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Cyclists urge Brent Council to lobby for funds to create new bike lanes

PUBLISHED: 16:35 04 April 2013 | UPDATED: 16:48 04 April 2013

Brent Cyclists have drawn up proposals

Brent Cyclists have drawn up proposals

Archant

Group have drawn up proposals which could benefit from plans by the Mayor of London

Cyclists have called on Brent Council to lobby for funding which could see a multi million pound transformation of the borough turning it into a ‘mini Holland’ cycling paradise.

Proposals have been drawn up by Brent Cyclists (BC), which outline how they think the borough could benefit from Mayor of London, Boris Johnson’s plans to improve cycling across the capital.

The suggestions, which feature in a report made by BC, include a link between Wembley Park and Neasden to combat the problems faced in crossing the railway line and North Circular Road and alterations to roundabouts and roads in the area.

In proposals outlined at the end of March, Mr Johnson said he wanted to make huge investments to the cycling network including making a ‘tube network’ for cyclists and a series of ‘mini Hollands’ in a selection of outer London boroughs.

Boroughs are encouraged to apply for funding and successful applicants will receive “very high spending concentrated on relatively small areas for the greatest

possible impact”, according to the report.

Brent Cyclists co-ordinator, David Arditti, told the Times Brent needed to improve its cycling infrastructure and called on the council to apply for funding.

He said: “Wembley is undergoing large scale regeneration at the moment and this would be the ideal opportunity to make it a great area for cyclists as well.

“We currently have extremely congested roads that are full of buses and lorries with no real cycle lanes to speak of.”

BC’s proposals also feature segregated cycle tracks along notorious traffic hotspots such as Forty Avenue and East Lane, or, where there is insufficient width, mandatory cycle lanes.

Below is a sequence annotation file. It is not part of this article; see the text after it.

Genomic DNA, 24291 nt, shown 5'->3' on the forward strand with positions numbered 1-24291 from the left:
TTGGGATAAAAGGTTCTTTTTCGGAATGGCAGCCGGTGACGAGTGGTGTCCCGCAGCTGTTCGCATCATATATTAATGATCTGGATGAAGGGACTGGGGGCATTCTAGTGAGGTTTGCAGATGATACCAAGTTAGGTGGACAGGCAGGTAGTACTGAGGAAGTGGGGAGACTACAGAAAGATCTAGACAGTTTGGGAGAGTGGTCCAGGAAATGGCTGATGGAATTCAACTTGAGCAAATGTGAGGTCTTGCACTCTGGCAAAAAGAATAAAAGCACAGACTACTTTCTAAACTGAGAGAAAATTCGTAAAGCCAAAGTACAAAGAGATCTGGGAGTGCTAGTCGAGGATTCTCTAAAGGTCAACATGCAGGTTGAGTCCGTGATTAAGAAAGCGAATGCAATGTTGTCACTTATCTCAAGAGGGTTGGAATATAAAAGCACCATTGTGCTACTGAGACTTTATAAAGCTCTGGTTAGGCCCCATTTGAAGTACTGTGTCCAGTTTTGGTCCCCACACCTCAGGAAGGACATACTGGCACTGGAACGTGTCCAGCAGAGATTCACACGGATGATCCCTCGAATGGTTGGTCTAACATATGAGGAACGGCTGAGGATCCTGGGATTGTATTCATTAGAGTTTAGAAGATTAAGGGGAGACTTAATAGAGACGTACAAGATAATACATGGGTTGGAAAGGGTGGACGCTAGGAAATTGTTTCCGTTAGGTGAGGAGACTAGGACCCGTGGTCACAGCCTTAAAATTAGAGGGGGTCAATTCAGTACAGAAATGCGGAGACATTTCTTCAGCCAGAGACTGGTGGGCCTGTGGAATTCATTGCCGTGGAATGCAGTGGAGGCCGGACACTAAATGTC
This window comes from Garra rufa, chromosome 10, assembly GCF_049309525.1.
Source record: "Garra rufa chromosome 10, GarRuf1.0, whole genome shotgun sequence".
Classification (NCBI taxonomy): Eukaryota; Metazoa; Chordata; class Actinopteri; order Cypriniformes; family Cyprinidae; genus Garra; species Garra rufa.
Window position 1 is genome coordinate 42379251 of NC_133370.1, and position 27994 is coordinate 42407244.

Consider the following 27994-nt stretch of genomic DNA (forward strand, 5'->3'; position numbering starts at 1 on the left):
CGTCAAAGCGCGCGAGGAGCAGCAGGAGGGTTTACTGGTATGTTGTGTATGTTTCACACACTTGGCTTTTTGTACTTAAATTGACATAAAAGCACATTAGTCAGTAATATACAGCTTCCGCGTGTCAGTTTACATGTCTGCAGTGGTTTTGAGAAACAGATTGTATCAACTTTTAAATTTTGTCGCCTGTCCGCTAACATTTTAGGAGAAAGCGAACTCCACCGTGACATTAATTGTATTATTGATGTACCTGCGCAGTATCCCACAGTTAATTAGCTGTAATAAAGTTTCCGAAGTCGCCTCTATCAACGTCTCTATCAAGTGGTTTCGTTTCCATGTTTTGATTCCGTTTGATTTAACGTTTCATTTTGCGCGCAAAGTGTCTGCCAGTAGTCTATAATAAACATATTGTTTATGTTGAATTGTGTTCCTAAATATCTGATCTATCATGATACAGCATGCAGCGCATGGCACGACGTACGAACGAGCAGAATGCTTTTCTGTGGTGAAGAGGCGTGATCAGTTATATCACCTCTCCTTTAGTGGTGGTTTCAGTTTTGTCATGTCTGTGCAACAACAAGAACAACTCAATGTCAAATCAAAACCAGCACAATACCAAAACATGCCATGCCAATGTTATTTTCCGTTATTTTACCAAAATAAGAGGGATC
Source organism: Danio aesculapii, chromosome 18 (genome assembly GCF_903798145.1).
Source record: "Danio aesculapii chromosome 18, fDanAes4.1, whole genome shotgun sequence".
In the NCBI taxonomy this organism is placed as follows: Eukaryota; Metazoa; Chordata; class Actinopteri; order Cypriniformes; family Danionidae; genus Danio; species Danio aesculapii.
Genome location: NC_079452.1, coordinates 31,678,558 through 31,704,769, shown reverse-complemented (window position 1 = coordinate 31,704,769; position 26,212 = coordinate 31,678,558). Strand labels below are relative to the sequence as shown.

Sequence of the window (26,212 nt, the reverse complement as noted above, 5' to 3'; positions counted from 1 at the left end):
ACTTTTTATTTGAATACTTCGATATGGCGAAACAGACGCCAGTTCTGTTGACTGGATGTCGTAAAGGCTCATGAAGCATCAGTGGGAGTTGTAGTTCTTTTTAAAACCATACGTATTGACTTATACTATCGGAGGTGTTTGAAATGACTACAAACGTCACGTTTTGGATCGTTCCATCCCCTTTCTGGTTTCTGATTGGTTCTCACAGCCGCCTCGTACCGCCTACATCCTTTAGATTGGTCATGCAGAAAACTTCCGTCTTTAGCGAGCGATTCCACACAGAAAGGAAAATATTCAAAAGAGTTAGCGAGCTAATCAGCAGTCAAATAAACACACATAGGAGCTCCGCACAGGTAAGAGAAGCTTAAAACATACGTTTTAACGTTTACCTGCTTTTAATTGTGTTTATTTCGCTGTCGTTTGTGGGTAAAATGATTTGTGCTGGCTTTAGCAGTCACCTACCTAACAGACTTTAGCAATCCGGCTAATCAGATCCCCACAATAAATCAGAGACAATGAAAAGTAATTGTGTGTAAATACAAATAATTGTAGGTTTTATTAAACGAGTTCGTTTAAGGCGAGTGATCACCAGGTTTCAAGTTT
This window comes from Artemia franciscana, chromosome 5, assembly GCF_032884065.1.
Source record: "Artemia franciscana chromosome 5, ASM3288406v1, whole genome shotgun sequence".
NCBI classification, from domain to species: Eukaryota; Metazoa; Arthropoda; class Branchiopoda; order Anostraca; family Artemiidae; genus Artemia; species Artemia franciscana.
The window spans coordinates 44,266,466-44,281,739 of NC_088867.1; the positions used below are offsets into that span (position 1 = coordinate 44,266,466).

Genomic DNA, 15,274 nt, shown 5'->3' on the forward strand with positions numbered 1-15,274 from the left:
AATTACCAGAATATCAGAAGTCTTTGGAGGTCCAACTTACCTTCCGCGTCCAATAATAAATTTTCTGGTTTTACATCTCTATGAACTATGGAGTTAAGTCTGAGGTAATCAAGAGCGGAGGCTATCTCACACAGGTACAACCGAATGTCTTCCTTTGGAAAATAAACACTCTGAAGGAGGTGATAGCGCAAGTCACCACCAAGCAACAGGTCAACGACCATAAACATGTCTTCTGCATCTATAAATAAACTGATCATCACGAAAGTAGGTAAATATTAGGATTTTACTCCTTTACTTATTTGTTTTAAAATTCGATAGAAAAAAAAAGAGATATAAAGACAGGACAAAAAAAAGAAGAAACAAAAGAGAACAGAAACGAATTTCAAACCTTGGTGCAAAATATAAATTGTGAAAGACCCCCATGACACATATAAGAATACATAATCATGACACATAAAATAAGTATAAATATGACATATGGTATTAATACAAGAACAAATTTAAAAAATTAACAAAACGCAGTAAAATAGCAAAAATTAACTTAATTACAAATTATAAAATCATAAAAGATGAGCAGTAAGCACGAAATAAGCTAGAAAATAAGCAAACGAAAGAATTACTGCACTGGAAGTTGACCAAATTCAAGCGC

Mr Arditti, who is one of 230 members of BC, added: “We would very much like Brent Council to make a bid to transform part of Brent into one of the ‘mini Holland’s’.”

A Brent Council spokesman told the Times they had met with BC this week met with to discuss their aspirations for the Wembley and Neasden area.

He added: “This and other proposals will be reviewed and developed working in partnership with Brent Cyclists with a view to submitting a funding application to Transport for London, in line with their funding guidance.”

Also discussed in the report is the creation of a Bradley Wiggins way, a dedicated cycle route through the Kilburn and Queen’s Park areas in honour of the Kilburn born cyclist.

The Mayor of London’s Vision for Cycling also includes opening dedicated cycle routes in central London and a ‘cross-rail for bikes’.

The idea for ‘mini Hollands’ was inspired by the country’s renowned cycle friendly cities and towns.

The selected boroughs will also be provided with ‘cycling superhubs’ at train stations and alternative cycle routes to cut out the number of car journeys.

A spokesman for Brent Council added: “We have made good progress in improving the number of cycling journeys recently and we will engage with local groups with the objective of improving the borough’s cycling infrastructure and facilitating safer and higher levels of cycling across the borough.”

To read the full report from Brent Cyclists go to http://www.brentcyclists.org.uk/sites/default/files/Draft%20Cycling%20Plan%20for%20Brent.pdf


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